Tuesday, October 20, 2015

July 27 Day 92 Luxury and Hardship

(Apache at lunch. Mehap missed the turn. He arrived an hour later so we got comfortable)

Trail magic is something given by someone wonderful. In this case it came from a lovely man in a white pick up truck with 2 thru-bikers in his car. He drove by us as we were on yet another dirt road walking down a mountain, approaching Sawtell, the resort town. He stopped to chat and see what we were up to. Looking suspiciously like hikers, we admitted that we were, in fact, hiking, and yes, it was as he had guessed, the CDT. After a longer than usual conversation about not all that much, we asked him if he knew of any good camping areas near town, which he replied with a cryptic "I just have to check on something up the mountain, but I'll catch you on the way down and let you know if I remember. I may have a solution for you."

That solution worked out luckily and he offered us a cabin to stay at! 
(The cabin living room the thru-bikers!)

He was managing some rental properties and the renters had just left that day and the cleaning service wouldn't be in until the next day to make the place ready for the next renters, which meant we could crash in this luxury rental cabin with laundry AND a HOT TUB!!!! We were so excited! Talk about magic! I caught a ride 2 miles down there to get all the information from him because he had to head to a nearby town soon. Once I scoped the place out, and got all the rules and regulation sorted, I walked to the restaurant in town and noshed on yummy food with everyone. Just as we were finishing up, Wonderer walked in! We hadn't seen him for a while and were not sure what had become of him or how to communicate our good fortune so he could benefit too. Boy was he lucky to have pushed a bit to get in!

We popped into the store and grabbed some resupply, donuts, and drinks, and headed to the cabin to take care of cleaning up and soaking in the hot tub. It felt great!

In the morning on the 27th we woke up from the nooks we had each taken over, scattered throughout the cabin and headed out. We had breakfast at the grocery store and an hour or so later had lunch at a Mexican Restaurant 3 miles down near Mack's Inn. We schedule our lives around food. It's a thing.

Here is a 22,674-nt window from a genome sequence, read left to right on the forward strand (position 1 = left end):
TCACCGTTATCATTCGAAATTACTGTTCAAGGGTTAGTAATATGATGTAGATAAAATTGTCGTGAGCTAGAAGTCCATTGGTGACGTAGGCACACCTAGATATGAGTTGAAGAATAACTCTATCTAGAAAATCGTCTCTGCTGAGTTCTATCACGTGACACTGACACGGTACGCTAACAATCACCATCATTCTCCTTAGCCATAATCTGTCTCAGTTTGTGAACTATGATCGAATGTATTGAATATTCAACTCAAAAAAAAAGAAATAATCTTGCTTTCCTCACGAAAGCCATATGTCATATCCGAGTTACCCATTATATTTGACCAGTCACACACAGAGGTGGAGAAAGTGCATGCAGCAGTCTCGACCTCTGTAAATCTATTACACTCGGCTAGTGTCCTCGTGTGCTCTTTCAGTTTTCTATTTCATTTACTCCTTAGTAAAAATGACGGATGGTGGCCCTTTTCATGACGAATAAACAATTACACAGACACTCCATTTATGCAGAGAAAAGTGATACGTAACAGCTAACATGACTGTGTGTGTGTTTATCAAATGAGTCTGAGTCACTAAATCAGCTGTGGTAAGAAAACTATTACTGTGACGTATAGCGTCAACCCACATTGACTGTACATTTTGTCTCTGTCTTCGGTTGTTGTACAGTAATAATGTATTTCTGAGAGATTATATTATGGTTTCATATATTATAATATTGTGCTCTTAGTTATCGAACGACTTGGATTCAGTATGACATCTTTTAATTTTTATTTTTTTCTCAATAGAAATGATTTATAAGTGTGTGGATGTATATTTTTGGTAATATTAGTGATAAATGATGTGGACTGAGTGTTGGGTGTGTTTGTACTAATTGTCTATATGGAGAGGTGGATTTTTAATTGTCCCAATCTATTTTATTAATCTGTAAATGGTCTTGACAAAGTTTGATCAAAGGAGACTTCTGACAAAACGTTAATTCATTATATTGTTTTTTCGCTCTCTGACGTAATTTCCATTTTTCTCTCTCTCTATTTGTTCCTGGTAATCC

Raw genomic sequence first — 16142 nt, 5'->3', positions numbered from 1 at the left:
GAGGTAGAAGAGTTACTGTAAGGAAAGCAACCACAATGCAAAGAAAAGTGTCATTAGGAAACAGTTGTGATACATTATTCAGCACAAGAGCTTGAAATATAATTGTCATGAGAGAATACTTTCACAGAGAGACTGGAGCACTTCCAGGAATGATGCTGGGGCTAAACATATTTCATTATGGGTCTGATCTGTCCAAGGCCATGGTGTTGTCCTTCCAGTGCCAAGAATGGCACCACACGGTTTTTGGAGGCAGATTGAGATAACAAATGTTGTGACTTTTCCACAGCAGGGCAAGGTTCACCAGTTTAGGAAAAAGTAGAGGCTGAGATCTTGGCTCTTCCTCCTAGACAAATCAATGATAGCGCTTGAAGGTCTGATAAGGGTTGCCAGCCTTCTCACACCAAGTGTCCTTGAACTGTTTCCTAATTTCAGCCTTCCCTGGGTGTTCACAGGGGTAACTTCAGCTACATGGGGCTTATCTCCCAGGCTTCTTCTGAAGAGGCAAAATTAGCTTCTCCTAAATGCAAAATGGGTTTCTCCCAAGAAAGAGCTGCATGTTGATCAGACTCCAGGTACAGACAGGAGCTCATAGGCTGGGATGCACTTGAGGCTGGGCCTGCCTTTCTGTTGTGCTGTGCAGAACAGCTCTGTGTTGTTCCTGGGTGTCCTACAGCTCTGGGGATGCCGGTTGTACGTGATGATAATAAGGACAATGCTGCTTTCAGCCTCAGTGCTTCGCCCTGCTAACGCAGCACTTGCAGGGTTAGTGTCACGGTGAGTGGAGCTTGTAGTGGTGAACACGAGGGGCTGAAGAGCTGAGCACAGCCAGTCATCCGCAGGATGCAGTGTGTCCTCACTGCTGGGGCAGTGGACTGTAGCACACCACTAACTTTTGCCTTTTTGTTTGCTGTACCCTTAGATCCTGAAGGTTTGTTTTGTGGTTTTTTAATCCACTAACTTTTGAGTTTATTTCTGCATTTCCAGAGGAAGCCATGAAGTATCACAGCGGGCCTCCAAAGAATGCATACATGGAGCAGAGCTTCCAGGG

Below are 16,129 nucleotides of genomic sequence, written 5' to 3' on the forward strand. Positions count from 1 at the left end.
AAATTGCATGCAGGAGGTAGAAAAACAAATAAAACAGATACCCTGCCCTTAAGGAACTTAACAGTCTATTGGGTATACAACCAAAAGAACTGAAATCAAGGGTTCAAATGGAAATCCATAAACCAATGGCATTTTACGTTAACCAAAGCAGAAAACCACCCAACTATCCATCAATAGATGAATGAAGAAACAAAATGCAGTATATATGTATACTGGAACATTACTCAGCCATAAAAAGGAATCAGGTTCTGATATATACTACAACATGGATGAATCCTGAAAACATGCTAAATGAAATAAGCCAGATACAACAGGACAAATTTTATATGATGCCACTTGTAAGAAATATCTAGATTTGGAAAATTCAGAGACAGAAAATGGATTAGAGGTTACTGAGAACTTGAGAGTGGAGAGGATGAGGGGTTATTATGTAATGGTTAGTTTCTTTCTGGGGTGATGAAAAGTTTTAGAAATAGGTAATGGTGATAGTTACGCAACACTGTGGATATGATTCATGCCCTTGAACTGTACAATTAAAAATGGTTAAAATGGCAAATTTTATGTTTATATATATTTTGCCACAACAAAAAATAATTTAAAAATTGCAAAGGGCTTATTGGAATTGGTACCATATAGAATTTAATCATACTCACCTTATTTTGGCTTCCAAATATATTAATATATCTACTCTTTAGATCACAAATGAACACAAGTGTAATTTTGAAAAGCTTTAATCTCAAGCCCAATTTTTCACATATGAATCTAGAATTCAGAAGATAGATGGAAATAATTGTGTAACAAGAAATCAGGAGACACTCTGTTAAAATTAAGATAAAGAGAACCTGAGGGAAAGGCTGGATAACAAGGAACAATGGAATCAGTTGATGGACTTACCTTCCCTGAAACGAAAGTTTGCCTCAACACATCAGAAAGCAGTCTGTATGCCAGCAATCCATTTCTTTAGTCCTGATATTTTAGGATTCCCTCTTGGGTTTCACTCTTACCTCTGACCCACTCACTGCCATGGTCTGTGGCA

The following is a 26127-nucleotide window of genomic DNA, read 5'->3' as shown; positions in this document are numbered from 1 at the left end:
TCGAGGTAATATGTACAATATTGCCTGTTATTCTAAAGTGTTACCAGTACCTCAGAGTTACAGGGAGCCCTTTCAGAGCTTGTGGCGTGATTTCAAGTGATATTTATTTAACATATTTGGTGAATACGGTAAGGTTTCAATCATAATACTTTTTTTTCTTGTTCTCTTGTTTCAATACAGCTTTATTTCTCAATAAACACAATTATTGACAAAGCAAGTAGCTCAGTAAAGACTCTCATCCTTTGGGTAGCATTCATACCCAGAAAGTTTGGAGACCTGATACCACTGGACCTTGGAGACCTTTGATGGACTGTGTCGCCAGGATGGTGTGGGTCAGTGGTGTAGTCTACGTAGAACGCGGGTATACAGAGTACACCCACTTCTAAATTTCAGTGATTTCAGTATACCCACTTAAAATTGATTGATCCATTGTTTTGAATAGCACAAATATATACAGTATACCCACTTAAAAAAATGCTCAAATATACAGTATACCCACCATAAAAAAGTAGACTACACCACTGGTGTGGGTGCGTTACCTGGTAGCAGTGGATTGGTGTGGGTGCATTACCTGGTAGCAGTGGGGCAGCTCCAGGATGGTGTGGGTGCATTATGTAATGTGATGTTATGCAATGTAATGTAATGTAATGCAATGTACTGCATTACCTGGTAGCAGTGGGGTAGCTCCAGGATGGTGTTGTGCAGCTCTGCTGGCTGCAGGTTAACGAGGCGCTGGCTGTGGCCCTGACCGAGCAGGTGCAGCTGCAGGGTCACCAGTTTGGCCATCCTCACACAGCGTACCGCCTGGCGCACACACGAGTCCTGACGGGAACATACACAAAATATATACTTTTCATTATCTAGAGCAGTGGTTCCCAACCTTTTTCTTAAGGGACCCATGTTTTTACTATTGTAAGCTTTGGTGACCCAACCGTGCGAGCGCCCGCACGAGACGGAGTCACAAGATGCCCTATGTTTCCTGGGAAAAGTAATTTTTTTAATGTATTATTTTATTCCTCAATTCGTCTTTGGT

We had been able to check the weather and knew there was 100% chance of rain starting around noon, which is right when we left the restaurant. We had 18 more miles to do for the day, ending right on the border of Montana-Wyoming and right at the border of Yellowstone National Park. It was important that we made it because you're not allowed to camp within park boundaries without a permit and you have to camp at designated camp sites. So, realistically, we had to reach the border tonight, hike into Old Faithful Village tomorrow and get our permits, and hike out to a camp site. But first get through today.

The weather quickly turned dangerous as temperatures plummeted and a slow steady drizzle persisted. I was envious of Grim's umbrella. I was getting grumpy. I was getting cold. My rain gear wasn't enough to keep me dry, and my layers weren't enough to keep me warm. Apache and Grim were ahead while Guy, Mehap, Wonderer, and I were brining up the rear. Mehap and Apache didn't have pants to wear, and so they suffered the cold in their shorts. I don't know how they did it because I had a hard enough time WITH pants on!

About halfway through our trudge, when the rain had let up and turned to a light mist, we sat down to have a bit of food. It couldn't have been more than 15 minutes of shoving Cliff bars into our faces before I realized I might not be able to make it to the border. I could feel my core temperature dropping. I needed to get moving or I needed to set up my tarp and crawl into my dry sleeping bag. The heat of exertion would hopefully heat me up enough to get to camp, but sometimes that isn't enough, as I remembered from New Mexico and 9 years before in Alaska.

On we went, Guy trying to continually ask me for updates on my perceived state of being, and Mehap trying to distract Guy from doing so. I'll admit I had a very short fuse by this point and was grateful for Mehap's efforts. I had let myself cry a few times already today, once because my hands were so unresponsive from the cold that I couldn't button my pants up after peeing. They sagged below my hip bones, driving me crazy for the rest of the day. Another time when a thundercloud passed directly above us, a mere second or two between flash and rumble, pelting us with extraordinary amounts of hail, sleet, slush, and finally snow, which persisted for the rest of the evening.
(Apache surprised it's snowing in July)

We somehow managed to reach Grim and Apache, seeing their shelters peeking out from the trees. I found a spot somewhat sheltered under some branches near Grim and began the arduous task of setting up my tarp with frozen hands in the wet snow. Grim talking to me throughout the process to make sure I was still coherent. I found out the next day that he had made space in his tent in case I had gotten hypothermic and needed help bringing up my core temperature. That's why it's a good idea to hike with people, and that's why I love my hiking family.

I managed to heat up what little water I had left and make ramen for dinner. We were all dry, WE were wet, but we had no water left, and it was another 8 or so miles to the first water in Yellowstone tomorrow. Most people skipped cooking tonight, eating bars and snacks instead. I needed the heat. And so, with a belly full of warm noodles, I fell asleep to the soft sound of snow on my tarp.

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